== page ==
Animal welfare is one of the most important factors and includes providing the animal with a retreat from the public.
Environmental enrichment plays an important role in animal welfare and may be a consideration when designing an enclosure.
For example, to include a number of items within the enclosure that can be easily rearranged will allow for changes to the environment to be made relatively easily, thus acting as a form of enrichment.
Keepers at Colchester Zoo also regularly provide enrichment for their animals. Enrichment can range from simple food-based enrichments, with food hidden in boxes or in undergrowth, to more complex designs, like puzzle feeders and meat attached to pulley systems. It is vital that captive animals are provided with enrichment in order to occupy their time and promote natural behaviours.
Different types of enrichment include food presentation, such as scatter feeding and hiding food as well as enrichment such as scent trails, furnishings moved from one enclosure to another and novel items, such as cardboard boxes and old clothes.
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Many visitors to Colchester Zoo will not be aware of some of the work that takes place behind the scenes. An intensive veterinary programme is in operation to monitor the health of animals within the collection.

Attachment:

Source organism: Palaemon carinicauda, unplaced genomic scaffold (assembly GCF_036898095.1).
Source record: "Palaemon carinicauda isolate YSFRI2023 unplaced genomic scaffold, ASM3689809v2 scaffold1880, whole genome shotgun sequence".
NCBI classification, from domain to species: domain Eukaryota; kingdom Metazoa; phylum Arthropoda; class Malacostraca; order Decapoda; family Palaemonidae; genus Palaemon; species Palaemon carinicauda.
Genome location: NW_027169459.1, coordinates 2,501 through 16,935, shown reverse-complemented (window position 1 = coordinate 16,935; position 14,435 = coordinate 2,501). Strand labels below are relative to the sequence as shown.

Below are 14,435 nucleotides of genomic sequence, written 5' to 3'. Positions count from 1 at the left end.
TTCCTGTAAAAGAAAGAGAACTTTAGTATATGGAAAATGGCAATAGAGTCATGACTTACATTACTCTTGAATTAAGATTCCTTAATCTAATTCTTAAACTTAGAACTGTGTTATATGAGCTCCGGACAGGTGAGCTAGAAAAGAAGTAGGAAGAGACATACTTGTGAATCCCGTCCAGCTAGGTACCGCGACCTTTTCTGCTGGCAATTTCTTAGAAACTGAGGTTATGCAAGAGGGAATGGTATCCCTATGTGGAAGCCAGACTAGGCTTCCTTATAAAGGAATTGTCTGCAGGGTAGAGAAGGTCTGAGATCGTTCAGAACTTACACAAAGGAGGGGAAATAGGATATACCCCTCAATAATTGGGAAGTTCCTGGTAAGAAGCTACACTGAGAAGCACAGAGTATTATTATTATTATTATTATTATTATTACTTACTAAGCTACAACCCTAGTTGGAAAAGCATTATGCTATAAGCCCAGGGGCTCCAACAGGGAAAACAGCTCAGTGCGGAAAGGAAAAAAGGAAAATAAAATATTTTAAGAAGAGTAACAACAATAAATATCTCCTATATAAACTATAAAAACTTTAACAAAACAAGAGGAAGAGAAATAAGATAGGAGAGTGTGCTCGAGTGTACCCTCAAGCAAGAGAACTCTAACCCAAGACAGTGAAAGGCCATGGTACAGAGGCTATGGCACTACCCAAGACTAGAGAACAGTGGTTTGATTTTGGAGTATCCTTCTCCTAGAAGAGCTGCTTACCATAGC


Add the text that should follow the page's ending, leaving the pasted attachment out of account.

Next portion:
A vet from the International Zoo Vet Group visits regularly to conduct this work. This can range from minor work such as treating cuts, to major procedures such as elephant anaesthetic and dentistry.
Dedicated staff also coordinate animal enrichment and training programmes in order to improve the welfare of animals in our care.
Colchester Zoo's animal training coordinator works with animal species from all sections of the zoo. He uses a positive reinforcement method to train the animals, whereby the animal receives a reward for carrying out a particular behaviour requested.
Numerous animals have been trained at Colchester Zoo with positive effect, such as Rajang, the male orangutan, who was trained to accept an injection in preparation for his enclosure move, Dume the male mandrill who was trained to open his mouth for veterinary inspection and the young cheetahs, Toto, Sky and Cabinda, who were all crate trained in preparation for their moves to European Zoos.